The growth taking place at UW- Eau Claire, including the building of the new Sonnetag Center and the leadership in place would seem to be the perfect scenario for the birth of new D-I program. Their athletic director is clearly interested and motivated, geographically it is a great spot and both hockey programs are strong and successful. UWEC is a frequent choice on the many lists of the best universities in the country, while the city was recently listed as the third most livable small city in America. And if there is a coach with right blend of optimism, enthusiasm and fortitude, it is Erik Strand. With admitted bias, I believe the Blugolds were poised to win a National Championship in March of 2019, when the pandemic stole away that dream. After just three winning seasons in the programs first fifteen years, the Blugolds have rattled off five consecutive winning seasons and at 13-1, and ranked third in the country, they are well on their way to another.
The wheels of bureaucracy often turn slowly and the massive structure of the NCAA is no different. Getting them to re-open that window to allow single sports to move will require a concerted effort that I believe should include the NHL. Possible solutions could be the creation of a pilot or probationary window for single sports to make the move up or perhaps granting more control to conferences to make these decisions. Like our government, decisions that come from the top are often out of touch with the reality underneath. The St. Thomas exemption gives D-III schools hope that the right scenario could open that door, but the downside is this was an all sport move. If a single sport has the resources and requirements to make a move to D-I, what is the logic in holding them back?
Bob Johnson’s fixated vision for the game of hockey propelled Wisconsin to an elite program. His son’s Mark and Peter have carried on his passion for the game and the entire state of Wisconsin has followed. The parade of players like Craig Ludwig, Phil Kessel, Joe Pavelski, Cole Caufield, Karen Bye Dietz, Molly Engstrom and Jesse Vetter are proof that hockey in the Badger state is thriving. It is time for a progressive and aggressive thinking Wisconsin university to keep “Badger Bob’s” dream, passion and optimistic conquest over adversity alive and “Make it a great day for D-I hockey!”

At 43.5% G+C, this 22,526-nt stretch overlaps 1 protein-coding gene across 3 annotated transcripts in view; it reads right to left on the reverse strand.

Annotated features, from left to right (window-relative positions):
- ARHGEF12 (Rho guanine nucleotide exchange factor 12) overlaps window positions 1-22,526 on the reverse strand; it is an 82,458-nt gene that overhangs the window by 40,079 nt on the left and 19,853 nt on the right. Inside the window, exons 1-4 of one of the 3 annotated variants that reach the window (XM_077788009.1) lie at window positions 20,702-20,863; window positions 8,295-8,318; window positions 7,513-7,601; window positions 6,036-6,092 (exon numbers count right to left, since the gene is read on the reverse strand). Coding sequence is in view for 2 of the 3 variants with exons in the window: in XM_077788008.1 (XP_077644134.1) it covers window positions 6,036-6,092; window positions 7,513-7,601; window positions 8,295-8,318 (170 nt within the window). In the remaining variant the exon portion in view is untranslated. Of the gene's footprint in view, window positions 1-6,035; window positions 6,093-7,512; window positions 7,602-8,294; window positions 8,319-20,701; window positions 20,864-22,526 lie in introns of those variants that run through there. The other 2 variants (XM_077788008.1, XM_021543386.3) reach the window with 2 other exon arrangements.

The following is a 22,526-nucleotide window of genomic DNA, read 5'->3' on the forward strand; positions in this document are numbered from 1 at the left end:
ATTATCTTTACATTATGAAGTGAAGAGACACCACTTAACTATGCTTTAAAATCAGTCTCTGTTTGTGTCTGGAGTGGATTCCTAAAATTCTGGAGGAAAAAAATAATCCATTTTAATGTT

For a few hours on January 10th when the Badgers and Blugolds carve up the ice at LaBahn Arena, we get a preview of what that “great day” could look like. Don’t pinch me; I don’t want to wake up from this dream…
Dan Bauer is a free-lance writer, retired teacher & hockey coach in Wausau, WI. You can contact him at email@example.com.
MADISON, Wis. – The Wisconsin women's hockey program will add an exhibition game for a good cause on Monday, Jan. 10 as the Badgers will host UW-Eau Claire at LaBahn Arena.
No tickets will be sold in advance for the first-ever meeting, set for 7 p.m., between UW and an in-state school as Wisconsin Athletics is partnering with educators and parents to get books in the backpacks of future Badgers. Fans will need to bring a new or gently used children's book to donate to gain entry to the exhibition game. The Badgers are collecting books specifically for early, level readers: Ages 5–9; first chapter books: Ages 6–9 or 7–10 and middle-grade books: Ages 8–12. No monetary donations will be accepted. The first 2,273 fans that arrive at LaBahn with a book will be able to attend the contest. Season ticket holders should note that the exhibition game was not a part of the season-ticket package and that they will need to bring a book to gain admittance to LaBahn Arena. Parking will be free in Lot 91 two hours before puck drop and one hour following the conclusion of the game.